Council of Europe launches investigation into H1N1 pandemic

BMJ 2010; 340 doi: (Published 01 February 2010) Cite this as: BMJ 2010;340:c641
  1. Rory Watson
  1. 1Brussels

    A Europe wide investigation will begin this week into the World Health Organization’s decision to label the outbreak of swine flu a “pandemic,” amid allegations that it did so under pressure from drug companies looking to boost demand for their vaccines.

    The inquiry, launched by the Council of Europe’s parliamentary assembly, will be led by the British Labour MP Paul Flynn and could be concluded as early as June.

    Speaking after being appointed to the role, Mr Flynn said that he wanted to establish how WHO had assessed the risks from the new virus and to identify the factors that led the organisation to classify the health threat as a pandemic.

    “Was the decision taken on objective, independent medical grounds or was it influenced by the imperative of drug companies looking for a return on their investment?” he asked.

    The 47 countries represented in the Council of Europe’s parliamentary assembly gave the formal go-ahead to the investigation on 29 January after the Strasbourg based organisation’s social, health, and family affairs committee had held a two hour public hearing on the issue three days earlier.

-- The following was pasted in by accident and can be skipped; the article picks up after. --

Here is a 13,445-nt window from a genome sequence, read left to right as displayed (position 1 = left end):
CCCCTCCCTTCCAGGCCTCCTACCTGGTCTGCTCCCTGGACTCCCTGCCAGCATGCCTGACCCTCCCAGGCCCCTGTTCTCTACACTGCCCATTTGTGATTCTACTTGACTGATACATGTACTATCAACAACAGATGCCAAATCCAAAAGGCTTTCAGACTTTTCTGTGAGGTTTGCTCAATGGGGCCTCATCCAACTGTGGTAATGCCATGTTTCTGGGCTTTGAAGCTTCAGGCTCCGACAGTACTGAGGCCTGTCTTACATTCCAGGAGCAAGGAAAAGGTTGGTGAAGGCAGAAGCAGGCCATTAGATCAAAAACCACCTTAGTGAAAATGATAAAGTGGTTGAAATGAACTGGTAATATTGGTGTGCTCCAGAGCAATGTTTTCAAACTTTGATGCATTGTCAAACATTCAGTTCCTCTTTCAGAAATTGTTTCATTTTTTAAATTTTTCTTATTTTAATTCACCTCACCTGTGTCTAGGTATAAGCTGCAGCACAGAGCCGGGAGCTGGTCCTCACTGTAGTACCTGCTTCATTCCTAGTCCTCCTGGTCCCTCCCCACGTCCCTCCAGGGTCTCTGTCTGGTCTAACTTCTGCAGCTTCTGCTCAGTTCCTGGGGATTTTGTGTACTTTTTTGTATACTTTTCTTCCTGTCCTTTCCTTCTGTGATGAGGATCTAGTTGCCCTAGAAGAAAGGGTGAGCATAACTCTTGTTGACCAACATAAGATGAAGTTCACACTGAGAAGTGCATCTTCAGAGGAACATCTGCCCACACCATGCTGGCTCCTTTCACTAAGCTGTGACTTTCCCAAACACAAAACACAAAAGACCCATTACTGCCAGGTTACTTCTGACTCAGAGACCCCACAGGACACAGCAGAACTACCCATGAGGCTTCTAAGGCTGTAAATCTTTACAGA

Wolfgang Wodarg, a former German MP and specialist in epidemiology, told the hearing that the public had been warned that millions of people would fall ill with the flu. “WHO basically held the trigger for the pandemic preparedness plans. It had a key role to play in deciding on the pandemic. Around $18bn [£11.3bn; €13bn] was spent on the pandemic worldwide,” he said.

    Responding to the criticism, Keiji Fukuda, a special adviser on pandemic flu to WHO’s director general, insisted that the organisation stood by the scientific validity of its recommendations and denied that its independence had been compromised by outside pressure.

    He said, “The flu pandemic policies and responses were not improperly influenced by the pharmaceutical industry. Cooperation with a range of partners, including the private sector, is necessary, but numerous safeguards are in place to avoid conflicts of interest.”

    Luc Hessel, representing European vaccine manufacturers, rejected claims that drug companies had helped fuel fears over the virus and maintained that the “industry responded quickly and effectively and was able to deliver the vaccines ordered by governments.”

    During his investigation Mr Flynn will question WHO about its procedures and examine how different governments reacted to the warnings. “Poland probably did the least and the United Kingdom the most, but the outcome in the two countries was not that different,” he said.

    He will also look to establish the extent to which the public’s trust in WHO has been damaged by its handling of the H1N1 outbreak. Similarly dire warnings, which critics believe were exaggerated, were made over severe acute respiratory syndrome and avian flu.


    Cite this as: BMJ 2010;340:c641